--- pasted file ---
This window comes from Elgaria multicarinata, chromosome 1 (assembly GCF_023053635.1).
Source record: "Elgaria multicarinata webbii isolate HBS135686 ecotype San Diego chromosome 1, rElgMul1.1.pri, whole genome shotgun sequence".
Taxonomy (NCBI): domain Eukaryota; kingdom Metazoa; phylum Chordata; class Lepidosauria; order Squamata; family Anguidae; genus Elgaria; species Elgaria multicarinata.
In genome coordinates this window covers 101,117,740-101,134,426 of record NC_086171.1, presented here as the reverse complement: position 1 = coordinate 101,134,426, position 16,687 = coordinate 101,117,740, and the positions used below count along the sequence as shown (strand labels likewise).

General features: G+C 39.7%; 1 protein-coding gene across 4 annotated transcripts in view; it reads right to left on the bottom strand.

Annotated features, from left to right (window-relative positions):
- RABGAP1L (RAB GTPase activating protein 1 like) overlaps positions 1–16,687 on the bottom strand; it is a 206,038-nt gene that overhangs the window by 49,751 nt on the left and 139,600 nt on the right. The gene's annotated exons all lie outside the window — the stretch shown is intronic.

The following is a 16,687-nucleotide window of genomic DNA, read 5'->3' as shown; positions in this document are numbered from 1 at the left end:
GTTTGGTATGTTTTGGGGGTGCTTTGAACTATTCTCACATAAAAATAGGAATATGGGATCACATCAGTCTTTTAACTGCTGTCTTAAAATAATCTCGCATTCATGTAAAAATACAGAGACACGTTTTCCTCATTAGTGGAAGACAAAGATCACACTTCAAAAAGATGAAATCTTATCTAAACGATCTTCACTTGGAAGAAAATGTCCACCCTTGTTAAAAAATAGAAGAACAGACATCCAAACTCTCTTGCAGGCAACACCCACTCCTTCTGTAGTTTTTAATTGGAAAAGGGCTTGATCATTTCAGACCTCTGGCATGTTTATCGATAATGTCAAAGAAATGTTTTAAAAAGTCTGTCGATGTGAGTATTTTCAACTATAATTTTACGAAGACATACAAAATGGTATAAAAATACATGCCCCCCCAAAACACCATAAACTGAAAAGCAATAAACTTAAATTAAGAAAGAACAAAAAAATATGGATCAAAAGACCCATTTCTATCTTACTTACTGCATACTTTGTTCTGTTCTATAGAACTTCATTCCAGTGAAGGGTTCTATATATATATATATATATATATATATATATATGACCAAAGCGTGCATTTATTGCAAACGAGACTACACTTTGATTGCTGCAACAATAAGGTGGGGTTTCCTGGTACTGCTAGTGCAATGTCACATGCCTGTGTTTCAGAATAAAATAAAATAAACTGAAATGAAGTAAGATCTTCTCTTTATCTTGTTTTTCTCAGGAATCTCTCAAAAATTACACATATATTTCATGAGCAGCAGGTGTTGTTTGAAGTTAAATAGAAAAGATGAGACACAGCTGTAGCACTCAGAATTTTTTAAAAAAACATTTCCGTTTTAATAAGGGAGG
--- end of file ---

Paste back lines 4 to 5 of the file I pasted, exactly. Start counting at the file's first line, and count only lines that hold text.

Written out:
In genome coordinates this window covers 101,117,740-101,134,426 of record NC_086171.1, presented here as the reverse complement: position 1 = coordinate 101,134,426, position 16,687 = coordinate 101,117,740, and the positions used below count along the sequence as shown (strand labels likewise).

General features: G+C 39.7%; 1 protein-coding gene across 4 annotated transcripts in view; it reads right to left on the bottom strand.